Cap-subject H-1B visa season is upon us. We recommend getting started on your H-1B recruiting activities to jump-start the process if you haven’t already. Within a few short months, you’ll be facing deadlines, and with a process that’s more scrutinized than it’s been in years past, you’ll want all the time you can to get everything buttoned up perfectly. Problems with H-1B cap petitions won’t fly with authorities, who are looking for very specific information.
What are some typical problems with H-1B cap petitions?
Some of the most common issues with the H-1B cap petition are not the small details that people leave out, but those embedded within the core of the petition. While the petition may seem flawless on the outside, there could be underlying problems.
Here are some of the most common problems we've seen:
When you talk about the open position and the associated responsibilities, are you being perfectly clear? The adjudicator needs to understand what the candidate is going to do on a regular basis so he or she can fit that person into one of the occupational categories specific to the H-1B visa.
Sometimes an employee’s degree may not clearly be related to the job description. However, in order to be accepted, the employee’s field of study has to correlate to the offered position. If these two things don’t clearly match make sure you provide your attorney with a reasonable explanation of why a degree in this particular field is needed for the seemingly unrelated job, or the adjudication of the petition may face avoidable unnecessary delays.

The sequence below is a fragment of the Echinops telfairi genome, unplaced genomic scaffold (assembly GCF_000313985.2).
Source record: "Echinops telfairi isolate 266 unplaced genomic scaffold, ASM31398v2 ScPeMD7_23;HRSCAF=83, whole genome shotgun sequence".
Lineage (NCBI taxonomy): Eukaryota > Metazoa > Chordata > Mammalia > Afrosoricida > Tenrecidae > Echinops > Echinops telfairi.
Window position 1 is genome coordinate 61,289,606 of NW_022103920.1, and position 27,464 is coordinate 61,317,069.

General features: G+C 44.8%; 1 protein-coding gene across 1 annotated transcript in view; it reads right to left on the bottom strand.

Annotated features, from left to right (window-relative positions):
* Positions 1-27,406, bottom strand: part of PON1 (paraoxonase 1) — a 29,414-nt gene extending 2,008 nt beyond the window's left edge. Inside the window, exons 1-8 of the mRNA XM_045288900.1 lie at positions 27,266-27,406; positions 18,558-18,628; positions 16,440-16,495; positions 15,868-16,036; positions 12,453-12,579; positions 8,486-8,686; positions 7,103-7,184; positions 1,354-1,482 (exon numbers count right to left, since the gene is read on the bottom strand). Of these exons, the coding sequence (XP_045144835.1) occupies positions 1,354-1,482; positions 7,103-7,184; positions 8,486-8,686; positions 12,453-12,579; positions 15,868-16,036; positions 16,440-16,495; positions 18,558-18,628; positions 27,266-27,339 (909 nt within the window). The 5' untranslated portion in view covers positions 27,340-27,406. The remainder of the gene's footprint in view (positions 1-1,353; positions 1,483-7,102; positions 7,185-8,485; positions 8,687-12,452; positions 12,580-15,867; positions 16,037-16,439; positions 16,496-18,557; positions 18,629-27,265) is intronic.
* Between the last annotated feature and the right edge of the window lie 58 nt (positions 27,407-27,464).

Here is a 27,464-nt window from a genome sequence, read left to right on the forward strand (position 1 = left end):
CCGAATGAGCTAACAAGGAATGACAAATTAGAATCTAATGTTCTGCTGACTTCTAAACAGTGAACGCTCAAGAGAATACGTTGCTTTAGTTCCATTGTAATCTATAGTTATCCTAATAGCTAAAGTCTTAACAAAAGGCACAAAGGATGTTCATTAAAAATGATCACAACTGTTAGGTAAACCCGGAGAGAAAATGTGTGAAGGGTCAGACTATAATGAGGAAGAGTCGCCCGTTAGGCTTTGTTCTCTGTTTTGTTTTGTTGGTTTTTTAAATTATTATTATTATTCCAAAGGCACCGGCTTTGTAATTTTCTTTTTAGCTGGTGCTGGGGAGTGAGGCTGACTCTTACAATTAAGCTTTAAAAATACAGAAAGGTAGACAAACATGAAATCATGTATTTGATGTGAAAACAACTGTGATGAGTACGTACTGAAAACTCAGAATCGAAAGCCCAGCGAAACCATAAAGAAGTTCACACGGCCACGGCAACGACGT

When a foreign national employee begins the new period of H-1B status the employer must pay the required wage which is the higher of the Prevailing Wage, as stated on the LCA, or the actual in-house wage for similarly employed workers.
The Prevailing Wage is determined by the location of the worksite, the nature of the work, and the position itself – as they relate to other salaries for employees with the same defining characteristics. Make sure you do your due diligence beforehand to understand the Department of Labor’s standards for the local market before establishing the rate of pay for the position.
Requests for evidence
You still might face challenges with H-1B cap petitions even after they’re filed and accepted by USCIS.
Requests for Additional Evidence (RFEs) are issued any time an officer has a question about a petition and seeks further information to complete a petition. Questions asked in RFEs are very diverse as they can request any information the officer deems relevant in making a decision about whether your petition can be approved or not.
There are, however, common themes frequently seen in RFEs which include why a job is considered a specialty occupation, why the particular wage level was chosen and questions relating to frequent travel or offsite employment.
Are you ready for this year’s H-1B cap season? Watch the first part of our H-1B Cap Prep Series to learn how to prepare for FY 2020 H-1B Cap Season.